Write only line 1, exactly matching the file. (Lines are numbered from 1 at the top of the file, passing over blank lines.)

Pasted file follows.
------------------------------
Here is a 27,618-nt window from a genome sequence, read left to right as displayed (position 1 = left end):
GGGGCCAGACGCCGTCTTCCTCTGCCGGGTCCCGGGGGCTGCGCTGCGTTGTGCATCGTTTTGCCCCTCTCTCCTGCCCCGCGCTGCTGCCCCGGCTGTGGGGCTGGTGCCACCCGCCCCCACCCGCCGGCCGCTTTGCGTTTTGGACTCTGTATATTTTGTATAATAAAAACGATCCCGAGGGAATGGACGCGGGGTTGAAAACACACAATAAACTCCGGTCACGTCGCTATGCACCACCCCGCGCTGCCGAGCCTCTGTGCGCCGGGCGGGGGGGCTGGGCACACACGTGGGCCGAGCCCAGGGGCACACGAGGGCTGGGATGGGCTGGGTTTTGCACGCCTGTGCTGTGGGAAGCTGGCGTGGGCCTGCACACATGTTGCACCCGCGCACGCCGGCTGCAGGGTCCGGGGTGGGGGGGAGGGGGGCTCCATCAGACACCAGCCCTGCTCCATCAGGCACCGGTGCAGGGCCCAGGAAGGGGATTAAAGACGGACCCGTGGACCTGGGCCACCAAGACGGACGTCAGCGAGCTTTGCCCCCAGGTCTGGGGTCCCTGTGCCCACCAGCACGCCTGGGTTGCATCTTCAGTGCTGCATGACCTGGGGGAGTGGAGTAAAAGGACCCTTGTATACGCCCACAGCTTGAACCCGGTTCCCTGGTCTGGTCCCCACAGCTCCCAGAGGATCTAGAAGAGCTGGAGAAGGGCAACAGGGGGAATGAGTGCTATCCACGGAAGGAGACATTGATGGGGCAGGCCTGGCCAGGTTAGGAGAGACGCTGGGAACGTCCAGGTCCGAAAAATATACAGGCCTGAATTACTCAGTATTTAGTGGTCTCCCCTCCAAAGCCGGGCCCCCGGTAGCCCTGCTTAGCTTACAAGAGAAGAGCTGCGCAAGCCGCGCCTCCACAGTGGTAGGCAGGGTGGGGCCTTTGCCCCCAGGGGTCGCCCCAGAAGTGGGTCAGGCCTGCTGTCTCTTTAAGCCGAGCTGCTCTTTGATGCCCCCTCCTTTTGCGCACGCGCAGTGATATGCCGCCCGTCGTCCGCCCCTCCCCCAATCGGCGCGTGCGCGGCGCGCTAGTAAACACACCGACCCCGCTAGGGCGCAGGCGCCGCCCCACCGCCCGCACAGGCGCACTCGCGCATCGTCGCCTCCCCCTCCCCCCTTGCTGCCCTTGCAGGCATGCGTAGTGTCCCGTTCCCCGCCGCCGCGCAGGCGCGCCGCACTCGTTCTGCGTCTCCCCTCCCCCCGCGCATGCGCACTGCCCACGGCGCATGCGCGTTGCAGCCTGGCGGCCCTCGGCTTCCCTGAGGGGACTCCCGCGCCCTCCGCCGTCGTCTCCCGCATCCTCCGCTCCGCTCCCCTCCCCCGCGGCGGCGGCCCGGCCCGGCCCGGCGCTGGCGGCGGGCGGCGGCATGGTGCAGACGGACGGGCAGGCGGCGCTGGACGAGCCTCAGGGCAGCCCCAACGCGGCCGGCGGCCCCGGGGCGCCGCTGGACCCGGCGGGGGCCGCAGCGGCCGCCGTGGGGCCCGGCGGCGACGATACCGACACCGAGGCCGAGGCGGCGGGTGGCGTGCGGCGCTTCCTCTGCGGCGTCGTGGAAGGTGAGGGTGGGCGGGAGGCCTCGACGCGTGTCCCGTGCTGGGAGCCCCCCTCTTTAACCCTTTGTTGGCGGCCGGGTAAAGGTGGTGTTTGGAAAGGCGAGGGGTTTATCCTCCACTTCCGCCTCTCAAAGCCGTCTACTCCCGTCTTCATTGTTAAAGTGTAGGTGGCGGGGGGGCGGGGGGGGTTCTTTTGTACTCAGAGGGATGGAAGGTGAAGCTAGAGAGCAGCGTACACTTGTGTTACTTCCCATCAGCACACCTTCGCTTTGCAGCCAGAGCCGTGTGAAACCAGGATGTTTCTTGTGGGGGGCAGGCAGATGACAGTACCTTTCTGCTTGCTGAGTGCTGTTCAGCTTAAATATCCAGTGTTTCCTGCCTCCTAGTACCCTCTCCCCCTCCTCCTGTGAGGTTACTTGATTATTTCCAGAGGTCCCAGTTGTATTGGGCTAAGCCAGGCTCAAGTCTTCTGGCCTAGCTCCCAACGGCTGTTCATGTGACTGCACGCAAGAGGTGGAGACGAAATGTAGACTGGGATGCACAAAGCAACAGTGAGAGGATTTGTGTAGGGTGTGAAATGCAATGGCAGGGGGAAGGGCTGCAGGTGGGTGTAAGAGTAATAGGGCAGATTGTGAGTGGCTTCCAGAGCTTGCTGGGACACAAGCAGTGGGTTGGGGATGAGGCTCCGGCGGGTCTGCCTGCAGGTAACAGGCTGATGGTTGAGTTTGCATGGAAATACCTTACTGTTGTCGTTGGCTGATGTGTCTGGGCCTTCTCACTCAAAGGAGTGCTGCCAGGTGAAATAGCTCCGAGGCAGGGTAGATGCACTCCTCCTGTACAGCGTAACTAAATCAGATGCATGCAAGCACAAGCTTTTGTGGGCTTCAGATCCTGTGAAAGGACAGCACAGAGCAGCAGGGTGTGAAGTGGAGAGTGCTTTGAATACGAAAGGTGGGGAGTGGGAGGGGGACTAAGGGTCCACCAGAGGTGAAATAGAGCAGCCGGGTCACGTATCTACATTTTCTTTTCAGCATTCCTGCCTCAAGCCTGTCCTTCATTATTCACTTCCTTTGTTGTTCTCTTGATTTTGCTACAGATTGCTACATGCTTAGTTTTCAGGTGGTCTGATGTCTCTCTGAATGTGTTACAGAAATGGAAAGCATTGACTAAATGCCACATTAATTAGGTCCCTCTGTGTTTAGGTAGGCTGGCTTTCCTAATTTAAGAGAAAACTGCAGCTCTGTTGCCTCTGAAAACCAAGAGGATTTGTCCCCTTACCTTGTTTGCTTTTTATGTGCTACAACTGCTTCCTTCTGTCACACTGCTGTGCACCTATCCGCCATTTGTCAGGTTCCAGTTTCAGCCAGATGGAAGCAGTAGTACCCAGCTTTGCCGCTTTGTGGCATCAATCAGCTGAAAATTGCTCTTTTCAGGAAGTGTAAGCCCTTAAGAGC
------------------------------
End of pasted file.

Here is a 27,618-nt window from a genome sequence, read left to right as displayed (position 1 = left end):